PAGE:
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Language Server Protocol

What is Language Server?


From the Language Server web site: The Language Server Protocol (LSP) is used between the IDE and a language smartness provider (the server) to integrate features like auto complete, go to definition, find all references and alike into the tool

Configuring common Language Servers


By default, CodeLite is able to detect and configure language server for:

On startup CodeLite will attempt to configure all the above language servers. However, if you installed them after you started CodeLite, you will need to tell CodeLite to run the scan process again. To do this:

  • Goto PluginsLanguage ServerSettings
  • Click on the Scan button

Important

CodeLite will configure the LSP for you, but it will NOT install it for you. See below steps for installing language servers

Install pylsp (python)


pylsps is installed via pip. For this, you will need to install the following:

  • python 3 installed
  • pip3 installed
pip install python-lsp-server

Visit the project home page

Install clangd (c++)


clangd is the LSP implementation from the clang team. It provide a compiler level completion with an unmatched accuracy

Visit the project home page

Windows

On Windows, CodeLite comes with a pre built binary of clangd configured and installed.

Linux

On Linux machines, you will need to manually install clangd via your package manager.

On Ubuntu and Debian it is usually part of the clang-tools package. So to install it, use the below code snippet:

sudo apt-get update
sudo apt-get install clang-tools

Once installed, follow the steps in the manual configuration section

Note

Often, the clang-tools package comes with a version number, e.g. clang-tools-10 Make sure to install the one with the highest number

macOS

Like Windows, clangd in part of CodeLite bundle

Install rls (rust)


rustup update
rustup component add rls rust-analysis rust-src

Visit the project home page

Manual configuration


To manually configuring new LSP in CodeLite follow these steps:

  • Install the LSP you want on your computer. You can visit this site to get a complete list of all LSP implementations out there
  • From the main menu, PluginsLanguage ServerSettings...
  • You can use the Scan button to see if CodeLite supports auto detection of your LSP. If you are in luck, then you can skip the rest of the steps
  • Click on the Add button
  • In the dialog that opens, fill the mandatory fields:
Field Mandatory Description
Enabled Is this LSP enabled?
Name Provide a descriptive name for this LSP
Remote server - When enabled, the Command is executed on a remote machine
Command The LSP execution command. For example, for clangd, the command can be as simple as /usr/bin/clangd
Working directory - Path to set before running the command
Languages Since CodeLite can have multiple LSP configured, you can associate each LSP with a language. CodeLite will use the proper LSP based on the current file's language. Use the ... button to see a list of supported languages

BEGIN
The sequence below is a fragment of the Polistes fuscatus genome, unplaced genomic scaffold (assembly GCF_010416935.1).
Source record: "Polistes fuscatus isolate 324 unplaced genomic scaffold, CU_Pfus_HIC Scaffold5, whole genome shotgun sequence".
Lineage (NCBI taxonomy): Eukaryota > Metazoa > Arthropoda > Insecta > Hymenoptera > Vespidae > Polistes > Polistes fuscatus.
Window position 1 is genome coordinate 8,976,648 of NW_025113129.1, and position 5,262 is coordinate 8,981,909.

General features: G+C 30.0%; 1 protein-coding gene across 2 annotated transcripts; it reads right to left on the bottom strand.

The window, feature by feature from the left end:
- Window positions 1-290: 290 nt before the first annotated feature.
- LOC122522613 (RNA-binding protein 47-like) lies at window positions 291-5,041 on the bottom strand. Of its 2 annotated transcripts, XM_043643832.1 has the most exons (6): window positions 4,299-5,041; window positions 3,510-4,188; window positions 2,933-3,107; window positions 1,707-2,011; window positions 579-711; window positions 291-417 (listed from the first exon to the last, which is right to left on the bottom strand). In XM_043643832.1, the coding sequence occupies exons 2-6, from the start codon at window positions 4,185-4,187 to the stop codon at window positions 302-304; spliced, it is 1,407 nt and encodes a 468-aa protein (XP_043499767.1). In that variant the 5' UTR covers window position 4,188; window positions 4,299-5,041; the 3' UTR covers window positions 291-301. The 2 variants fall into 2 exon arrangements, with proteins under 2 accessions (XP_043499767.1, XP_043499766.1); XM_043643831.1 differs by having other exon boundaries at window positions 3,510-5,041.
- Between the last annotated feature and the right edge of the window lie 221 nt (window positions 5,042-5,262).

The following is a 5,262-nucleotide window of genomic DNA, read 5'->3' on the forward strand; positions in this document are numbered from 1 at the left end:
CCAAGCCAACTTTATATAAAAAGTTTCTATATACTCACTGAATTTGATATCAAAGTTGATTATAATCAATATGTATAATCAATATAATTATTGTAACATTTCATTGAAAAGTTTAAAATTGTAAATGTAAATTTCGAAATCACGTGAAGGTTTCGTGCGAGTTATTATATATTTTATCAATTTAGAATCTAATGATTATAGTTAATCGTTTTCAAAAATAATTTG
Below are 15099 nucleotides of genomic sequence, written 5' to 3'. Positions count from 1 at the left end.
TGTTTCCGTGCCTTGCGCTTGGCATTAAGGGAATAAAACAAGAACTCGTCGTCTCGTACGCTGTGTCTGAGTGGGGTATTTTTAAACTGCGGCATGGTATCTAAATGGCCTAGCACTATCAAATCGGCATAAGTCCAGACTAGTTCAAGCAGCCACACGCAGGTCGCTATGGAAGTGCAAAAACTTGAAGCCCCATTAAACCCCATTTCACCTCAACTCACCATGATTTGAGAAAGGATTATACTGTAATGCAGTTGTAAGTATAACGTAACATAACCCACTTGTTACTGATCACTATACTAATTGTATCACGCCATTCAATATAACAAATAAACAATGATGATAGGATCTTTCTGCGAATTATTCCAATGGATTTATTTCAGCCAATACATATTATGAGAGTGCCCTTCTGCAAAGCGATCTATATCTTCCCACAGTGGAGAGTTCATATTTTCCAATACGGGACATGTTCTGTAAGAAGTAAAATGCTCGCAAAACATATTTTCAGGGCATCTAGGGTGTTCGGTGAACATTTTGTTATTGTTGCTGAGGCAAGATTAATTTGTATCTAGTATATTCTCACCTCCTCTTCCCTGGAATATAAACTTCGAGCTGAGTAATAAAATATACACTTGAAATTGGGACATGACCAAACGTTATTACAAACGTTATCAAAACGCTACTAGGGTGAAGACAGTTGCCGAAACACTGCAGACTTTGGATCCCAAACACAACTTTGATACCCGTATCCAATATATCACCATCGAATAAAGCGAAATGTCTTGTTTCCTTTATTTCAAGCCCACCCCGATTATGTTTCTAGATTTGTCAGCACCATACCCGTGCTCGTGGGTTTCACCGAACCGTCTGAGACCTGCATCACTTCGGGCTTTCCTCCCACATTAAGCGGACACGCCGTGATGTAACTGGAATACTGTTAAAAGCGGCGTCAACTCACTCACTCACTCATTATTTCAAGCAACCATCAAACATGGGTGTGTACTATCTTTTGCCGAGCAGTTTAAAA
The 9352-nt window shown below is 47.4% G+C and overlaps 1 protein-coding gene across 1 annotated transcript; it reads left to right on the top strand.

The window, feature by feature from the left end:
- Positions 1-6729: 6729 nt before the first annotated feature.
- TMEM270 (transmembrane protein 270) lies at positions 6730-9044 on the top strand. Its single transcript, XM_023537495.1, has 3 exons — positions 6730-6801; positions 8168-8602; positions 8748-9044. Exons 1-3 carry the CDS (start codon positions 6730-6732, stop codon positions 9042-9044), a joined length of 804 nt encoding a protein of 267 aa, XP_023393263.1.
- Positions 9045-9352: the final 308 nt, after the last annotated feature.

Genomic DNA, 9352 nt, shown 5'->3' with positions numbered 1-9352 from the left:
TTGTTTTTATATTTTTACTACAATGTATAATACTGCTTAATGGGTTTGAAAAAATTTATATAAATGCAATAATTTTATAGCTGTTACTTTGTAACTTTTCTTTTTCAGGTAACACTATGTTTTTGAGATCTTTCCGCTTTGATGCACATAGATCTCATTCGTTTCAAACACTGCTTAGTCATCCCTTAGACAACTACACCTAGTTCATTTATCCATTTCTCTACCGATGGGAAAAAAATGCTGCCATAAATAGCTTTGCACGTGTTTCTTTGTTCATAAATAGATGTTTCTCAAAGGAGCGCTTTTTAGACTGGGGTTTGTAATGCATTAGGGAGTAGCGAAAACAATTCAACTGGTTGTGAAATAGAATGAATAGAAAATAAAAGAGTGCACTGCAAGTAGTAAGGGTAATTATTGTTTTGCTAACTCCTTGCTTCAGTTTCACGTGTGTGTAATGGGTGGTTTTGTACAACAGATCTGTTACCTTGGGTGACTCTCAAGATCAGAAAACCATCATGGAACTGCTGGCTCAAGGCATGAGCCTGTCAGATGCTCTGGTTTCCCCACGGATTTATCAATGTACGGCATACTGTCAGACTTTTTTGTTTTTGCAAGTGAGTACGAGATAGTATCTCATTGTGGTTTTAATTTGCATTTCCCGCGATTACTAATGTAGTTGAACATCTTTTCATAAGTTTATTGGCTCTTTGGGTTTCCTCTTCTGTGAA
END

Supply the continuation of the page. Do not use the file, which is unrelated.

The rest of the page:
Connection string Defines the protocol that CodeLite communicates with the LSP. Most of the LSP servers out there supporting the stdio protocol
Priority Defines this LSP priority compared to other LSPs for the same language, the higher the better
Display diagnostics - When checked, CodeLite will display little red arrows next to potential code errors

Conflicts


In addition to code completion provided by the Language Server plugin, CodeLite has list of internal code completion providers which are not part of the Language Server plugin, each provider has its own internal priority:

Provider Language Priority
C++ by ctags C/C++ 75
PHP plugin PHP 50
WebTools XML 50
WebTools CSS 50
WebTools JavaScript 50

Lets explain how the priority resolves conflicts for C++:

Assuming your configured language server for C++ with priority 80, it will override the default ctags completion engine. However, if your language server is configured with priority 74 (or less), CodeLite will use ctags completion engine first

and in case ctags completion engine fails to complete, CodeLite will use the next language server for c++ language with the next highest priority. This mechanism allows you to control how CodeLite uses the language servers in conjunction with the internal completion engines

CMake and clangd


compile_flags.txt & compile_commands.json

clangd uses these two files as instructions for how to build any source file. clangd searches for these file from the active file folder and going up to the parent until it finds a match (or it can't go up any more) In case both files are found on the same directory, compile_flags.txt takes precedence.

When using CodeLite's default C++ workspace CodeLite generate these files for your automatically once the build process is completed

However, when using other workspaces (e.g. the File System Workspace) you need to provide these files (at least one of them) in order for clangd code completion to function.

If you are using cmake as your build system, you can add these two commands in the top level CMakeLists.txt file:

  • At the top of your CMakeLists.txt add this line:
set(CMAKE_EXPORT_COMPILE_COMMANDS ON)
  • and somewhere at the bottom of the top level CMakeLists.txt file, add this command:
execute_process(COMMAND ${CMAKE_COMMAND} -E create_symlink ${CMAKE_CURRENT_BINARY_DIR}/compile_commands.json 
                ${CMAKE_SOURCE_DIR}/compile_commands.json)

this way, after running cmake, you will get an up-to-date compile_commands.json file for clangd